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Colonial and State Records of North Carolina
Letter from Thomas Burke to Jethro Sumner
Burke, Thomas, ca. 1747-1783
July 20, 1781
Volume 15, Pages 556-557

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Col. Williams,' Nutbush, July 20th, 1781.


Your favors of the 14th and 17th Instant came to hand this day, the last at this moment.

Since the date of the Marquis's letter, several events have happened in Virginia. The Enemy crossed to the south side of James River at Jamestown. In crossing they were attacked by a detachment of our troops who were repulsed, the Marquis's Horse was shot under him. The enemy afterwards moved up the river and since I have not learned the movements of our troops. The Enemy had previously sent a detachment to Portsmouth. Tarleton has scoured the Country through Amelia to Prince Edward. There it is said he divided his force, one party wheeling to the right through Powhatan and Chesterfield, the other through Charlotte, Lunenburgh, Brunswick and so along down Meherin. They destroyed all the Mills and collected all the Horses and saddles in their rout. All those movements the meditated attack on New York by General Washington, the marine superiority which they have reason to dread, the great employment which Britain has for her Troops in other parts of the World and consequent difficulty of reinforcing her armies here, with the heavy force which Lord Cornwallis finds pressing him in Virginia, all have suggested to me the probability of the Enemy's embarquing their infantry to succor New York and retreating from Virginia into some strong grounds and in either event detaching a large Body of Cavalry to their Southern Army by rapid marching through this Country.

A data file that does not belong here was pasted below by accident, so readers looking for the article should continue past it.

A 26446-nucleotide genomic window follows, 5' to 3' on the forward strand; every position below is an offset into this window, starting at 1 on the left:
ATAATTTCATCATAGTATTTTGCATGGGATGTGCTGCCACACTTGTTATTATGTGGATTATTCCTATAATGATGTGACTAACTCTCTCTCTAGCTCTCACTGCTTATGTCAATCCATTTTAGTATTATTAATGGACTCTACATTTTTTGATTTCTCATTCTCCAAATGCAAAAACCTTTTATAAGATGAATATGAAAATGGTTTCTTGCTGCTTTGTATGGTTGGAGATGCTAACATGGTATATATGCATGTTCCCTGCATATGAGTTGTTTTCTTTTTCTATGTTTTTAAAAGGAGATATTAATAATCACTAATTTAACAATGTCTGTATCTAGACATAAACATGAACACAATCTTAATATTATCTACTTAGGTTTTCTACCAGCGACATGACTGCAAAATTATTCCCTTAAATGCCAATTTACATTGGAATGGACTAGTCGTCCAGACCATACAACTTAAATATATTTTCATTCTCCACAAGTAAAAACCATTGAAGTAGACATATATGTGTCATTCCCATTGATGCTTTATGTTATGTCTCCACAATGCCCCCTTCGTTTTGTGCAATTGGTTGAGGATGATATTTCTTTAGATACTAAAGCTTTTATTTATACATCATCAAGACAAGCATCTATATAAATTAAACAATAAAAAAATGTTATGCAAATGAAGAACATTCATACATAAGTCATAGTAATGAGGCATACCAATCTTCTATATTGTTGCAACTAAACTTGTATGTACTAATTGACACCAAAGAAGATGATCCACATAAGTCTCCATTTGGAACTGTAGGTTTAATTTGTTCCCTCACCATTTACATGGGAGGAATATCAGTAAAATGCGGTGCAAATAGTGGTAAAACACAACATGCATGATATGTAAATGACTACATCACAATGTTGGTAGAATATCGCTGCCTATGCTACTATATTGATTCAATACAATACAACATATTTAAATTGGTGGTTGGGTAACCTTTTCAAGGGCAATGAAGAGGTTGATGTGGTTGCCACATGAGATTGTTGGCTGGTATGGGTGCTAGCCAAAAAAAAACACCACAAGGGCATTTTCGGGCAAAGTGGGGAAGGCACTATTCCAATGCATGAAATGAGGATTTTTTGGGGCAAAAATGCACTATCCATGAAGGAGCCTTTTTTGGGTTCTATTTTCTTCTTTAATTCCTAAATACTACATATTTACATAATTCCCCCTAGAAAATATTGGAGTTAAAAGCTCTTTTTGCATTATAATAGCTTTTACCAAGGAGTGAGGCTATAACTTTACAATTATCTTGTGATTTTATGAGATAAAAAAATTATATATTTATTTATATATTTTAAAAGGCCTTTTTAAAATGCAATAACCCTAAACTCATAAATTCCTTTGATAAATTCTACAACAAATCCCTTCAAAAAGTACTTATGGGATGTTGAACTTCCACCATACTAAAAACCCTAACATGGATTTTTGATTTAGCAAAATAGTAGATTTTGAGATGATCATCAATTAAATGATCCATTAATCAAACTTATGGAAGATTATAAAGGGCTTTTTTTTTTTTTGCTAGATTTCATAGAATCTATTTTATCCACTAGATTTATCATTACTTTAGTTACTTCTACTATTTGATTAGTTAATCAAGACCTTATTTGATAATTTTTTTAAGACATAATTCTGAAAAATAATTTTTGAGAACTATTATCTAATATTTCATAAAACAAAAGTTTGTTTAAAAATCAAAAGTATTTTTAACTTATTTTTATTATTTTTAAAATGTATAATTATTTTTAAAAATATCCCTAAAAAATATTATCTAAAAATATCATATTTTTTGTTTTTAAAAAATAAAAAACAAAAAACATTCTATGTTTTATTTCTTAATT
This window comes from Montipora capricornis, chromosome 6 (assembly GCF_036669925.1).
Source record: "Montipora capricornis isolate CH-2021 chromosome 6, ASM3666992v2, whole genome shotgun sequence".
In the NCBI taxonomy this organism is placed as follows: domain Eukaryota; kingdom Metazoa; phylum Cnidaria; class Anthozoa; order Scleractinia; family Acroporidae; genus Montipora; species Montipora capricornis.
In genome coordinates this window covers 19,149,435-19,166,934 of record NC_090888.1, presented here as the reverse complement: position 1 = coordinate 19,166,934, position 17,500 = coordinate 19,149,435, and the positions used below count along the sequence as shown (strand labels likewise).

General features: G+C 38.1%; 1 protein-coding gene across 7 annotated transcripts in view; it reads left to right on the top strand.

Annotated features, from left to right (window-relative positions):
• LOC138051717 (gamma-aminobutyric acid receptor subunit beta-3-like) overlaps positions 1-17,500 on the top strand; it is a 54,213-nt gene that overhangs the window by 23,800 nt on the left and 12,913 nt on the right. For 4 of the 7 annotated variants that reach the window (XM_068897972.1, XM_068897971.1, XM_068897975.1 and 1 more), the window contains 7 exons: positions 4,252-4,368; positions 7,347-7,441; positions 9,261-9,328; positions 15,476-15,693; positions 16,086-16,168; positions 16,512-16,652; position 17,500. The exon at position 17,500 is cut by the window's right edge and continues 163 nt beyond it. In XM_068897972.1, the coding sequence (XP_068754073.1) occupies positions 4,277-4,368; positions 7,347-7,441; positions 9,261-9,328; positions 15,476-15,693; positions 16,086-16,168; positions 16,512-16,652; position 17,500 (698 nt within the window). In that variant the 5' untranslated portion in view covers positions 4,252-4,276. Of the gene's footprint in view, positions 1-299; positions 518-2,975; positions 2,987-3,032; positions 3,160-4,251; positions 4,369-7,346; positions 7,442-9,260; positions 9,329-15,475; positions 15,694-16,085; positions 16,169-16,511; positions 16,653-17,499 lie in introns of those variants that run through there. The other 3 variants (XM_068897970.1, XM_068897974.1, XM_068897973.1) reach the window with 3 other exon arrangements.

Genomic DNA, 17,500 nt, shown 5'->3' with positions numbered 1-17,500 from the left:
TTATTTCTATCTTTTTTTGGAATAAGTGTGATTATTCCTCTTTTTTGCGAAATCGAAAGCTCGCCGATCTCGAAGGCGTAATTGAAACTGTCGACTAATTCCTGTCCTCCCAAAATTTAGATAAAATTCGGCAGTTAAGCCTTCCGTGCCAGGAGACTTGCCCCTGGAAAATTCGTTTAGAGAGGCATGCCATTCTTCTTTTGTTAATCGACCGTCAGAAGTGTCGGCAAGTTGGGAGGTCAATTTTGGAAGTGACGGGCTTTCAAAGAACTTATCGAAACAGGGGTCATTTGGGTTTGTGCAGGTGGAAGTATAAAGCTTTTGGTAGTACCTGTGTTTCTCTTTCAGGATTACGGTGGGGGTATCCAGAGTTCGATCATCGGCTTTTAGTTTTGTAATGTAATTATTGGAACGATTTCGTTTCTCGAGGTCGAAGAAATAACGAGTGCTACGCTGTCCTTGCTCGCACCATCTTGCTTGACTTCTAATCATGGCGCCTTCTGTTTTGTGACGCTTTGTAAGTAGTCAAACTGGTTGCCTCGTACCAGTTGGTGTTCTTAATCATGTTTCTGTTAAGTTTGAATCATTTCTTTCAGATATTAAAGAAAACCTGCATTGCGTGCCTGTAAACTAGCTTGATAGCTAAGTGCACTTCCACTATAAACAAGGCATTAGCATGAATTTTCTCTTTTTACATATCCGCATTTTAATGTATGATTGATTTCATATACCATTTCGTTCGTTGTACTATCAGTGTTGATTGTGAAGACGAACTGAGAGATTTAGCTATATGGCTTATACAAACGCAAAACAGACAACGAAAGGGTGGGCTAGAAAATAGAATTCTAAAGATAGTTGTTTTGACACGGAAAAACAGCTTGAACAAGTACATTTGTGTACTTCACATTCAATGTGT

This opinion has determined me to post parties of riflemen along the passes on Roanoke in order to dispute them with the Cavalry which I suppose we should be able to call pretty heavily. I have issued orders for this purpose but whether in the present state of derangement any orders will be regarded I am far being able to determine.

The Council seem utterly regardless of this Country, Not one has yet met me but General Butler, nor have I heard from any except Willie Jones.

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I will leave the orders you have given to their own operation for the present, and hereafter take them up as circumstances shall indicate.

I am not able to inform you relative to the Officers you mention, but I recollect that sometime past I was told that a party of the drafts were immediately to march from Duplin County and another is on its way from Bertie. The assembly have passed an Act for compleating the deficiencies which shall be put in Execution without delay, and in order to enable me to be decisive I must be furnished with the exact returns from every County.

All the other matters touched upon in your letters shall be attended to as soon as it shall be in my power. And you shall be made acquainted with the measures which shall be adopted relative to them. But until the Council meet I can take no step effectual.

I am Sir with respect your Hum. Servt.,